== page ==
Trail Canyon Ranch and Around

Trail Canyon Ranch and Around

It was a 270 mile journey from Santa Fe to Trail Canyon Ranch. This was in the Four Corners Area – where Colorado, New Mexico, Arizona and Utah meet – and we had found it, once more, on VRBO.

The journey was through the wide open spaces of New Mexico and Colorado and the scenery, if not spectacular, was well worth looking at.

Chimney Rock, Colorado

Chimney Rock, Colorado

The ranch is owned by a delightful couple who are running it virtually as a nature reserve.

Our casita at Trail Canyon (and our hire car)

Our casita at Trail Canyon (and our hire car)

The business part of the ranch is a tree nursery – if you want a tree in the Four Corners, David is your man! There is a lot more to the ranch, however. There is a waterfall

Chris at the waterfall in Trail Canyon

Chris at the waterfall in Trail Canyon

and various archaeological sites.

Potsherds at Trail Canyon Ranch

Potsherds at Trail Canyon Ranch

The site where we photographed the picture above, has never been investigated and as you walk over the ground you find yourself stepping on 500 year old pottery. Trail Canyon is a wonderful spot!

Trail Canyon Ranch

Trail Canyon Ranch

Nearby are several sites associated with the Anasazi, whom we met in a previous post. My next post will be about Mesa Verde, which is the most spectacular, but in this one I will show what we found in Hovenweep National Monument and in the Canyons of the Ancients – fascinating sites which scarcely anyone has heard of.

Hovenweep is actually in Utah but it is very close to the Colorado border. It is a shallow canyon with an astounding array of ancient buildings.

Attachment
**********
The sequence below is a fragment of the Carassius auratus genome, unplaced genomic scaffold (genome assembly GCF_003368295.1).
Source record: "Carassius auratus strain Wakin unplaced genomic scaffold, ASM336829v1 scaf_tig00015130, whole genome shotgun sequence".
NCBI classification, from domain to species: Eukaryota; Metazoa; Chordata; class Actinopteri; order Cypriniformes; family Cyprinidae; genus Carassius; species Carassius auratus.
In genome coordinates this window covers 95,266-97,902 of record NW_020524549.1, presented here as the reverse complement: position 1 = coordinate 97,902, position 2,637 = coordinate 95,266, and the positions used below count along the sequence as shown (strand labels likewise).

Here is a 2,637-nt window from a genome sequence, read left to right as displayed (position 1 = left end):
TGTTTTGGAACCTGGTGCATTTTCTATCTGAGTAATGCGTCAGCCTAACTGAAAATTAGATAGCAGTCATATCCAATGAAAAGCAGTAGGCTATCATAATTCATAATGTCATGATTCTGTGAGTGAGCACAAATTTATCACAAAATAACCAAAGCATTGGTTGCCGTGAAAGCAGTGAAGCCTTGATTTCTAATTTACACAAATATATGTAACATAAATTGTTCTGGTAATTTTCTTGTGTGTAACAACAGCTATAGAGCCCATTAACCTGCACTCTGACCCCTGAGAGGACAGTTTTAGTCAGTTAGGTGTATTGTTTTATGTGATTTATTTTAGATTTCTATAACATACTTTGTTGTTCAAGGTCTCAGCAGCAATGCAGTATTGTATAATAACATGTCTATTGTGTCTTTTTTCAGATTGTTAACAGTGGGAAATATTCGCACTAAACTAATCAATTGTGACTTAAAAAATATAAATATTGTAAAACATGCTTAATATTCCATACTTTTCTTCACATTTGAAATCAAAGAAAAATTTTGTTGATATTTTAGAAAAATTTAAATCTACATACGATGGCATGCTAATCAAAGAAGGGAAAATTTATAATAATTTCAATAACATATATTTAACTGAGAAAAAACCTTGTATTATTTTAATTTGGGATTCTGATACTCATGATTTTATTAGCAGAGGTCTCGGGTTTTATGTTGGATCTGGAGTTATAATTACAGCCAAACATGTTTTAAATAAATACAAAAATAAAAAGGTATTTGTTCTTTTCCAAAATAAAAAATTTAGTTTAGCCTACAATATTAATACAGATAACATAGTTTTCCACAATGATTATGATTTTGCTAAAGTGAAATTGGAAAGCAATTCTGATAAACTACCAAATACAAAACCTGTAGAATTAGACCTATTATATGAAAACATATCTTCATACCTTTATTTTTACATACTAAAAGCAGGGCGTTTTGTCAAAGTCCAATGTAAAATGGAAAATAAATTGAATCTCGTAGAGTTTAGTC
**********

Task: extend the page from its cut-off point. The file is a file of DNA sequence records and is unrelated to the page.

Hovenweep Castle

Hovenweep Castle - a name given by the site administrators

It is said to have the most sophisticated masonry of any of the Anasazi settlements.

The Square Tower at Hovenweep

The Square Tower at Hovenweep

Like all the other settlements it was abandoned about 1550.

Hovenweep House

Hovenweep House

The people lived in or near the canyon but their “fields” were on the flat land of the mesas.

Chris looking at the Twin Towers, Hovenweep

Chris looking at the Twin Towers, Hovenweep

To build their dwellings they often took advantage of the natural shapes in their surroundings.

The Eroded Boulder House and the Twin Towers, Hovenweep

The Eroded Boulder House and the Twin Towers, Hovenweep

It is difficult to imagine living in such desert conditions; it must have been a tough life. Eventually they gave up and moved to the valleys of the Rio Grande and the Little Colorado River. This was about 1300AD.

A similar story can be told in “The Canyons of the Ancients” which is quite close to Trail Canyon. We had a walk through the area, keeping a wary eye out for the mountain bikers who love the area.

Chris enters the Canyons of the Ancients

Chris enters the Canyons of the Ancients

Here there are no spectacular sites; but all around there is evidence that people lived here and left their mark.

Ancient dwelling in overhang, Canyons of the Ancients

Ancient dwelling in overhang, Canyons of the Ancients

Another dwelling in an overhang

Another dwelling in an overhang

Home, sweet home. Canyons of the Ancients

Home, sweet home. Canyons of the Ancients

However not everything is bleak. There is beauty to be found, if you look carefully.

Flowers blooming in the desert

Flowers blooming in the desert

But the main attraction in the area is Mesa Verde which will be the subject of the next post.

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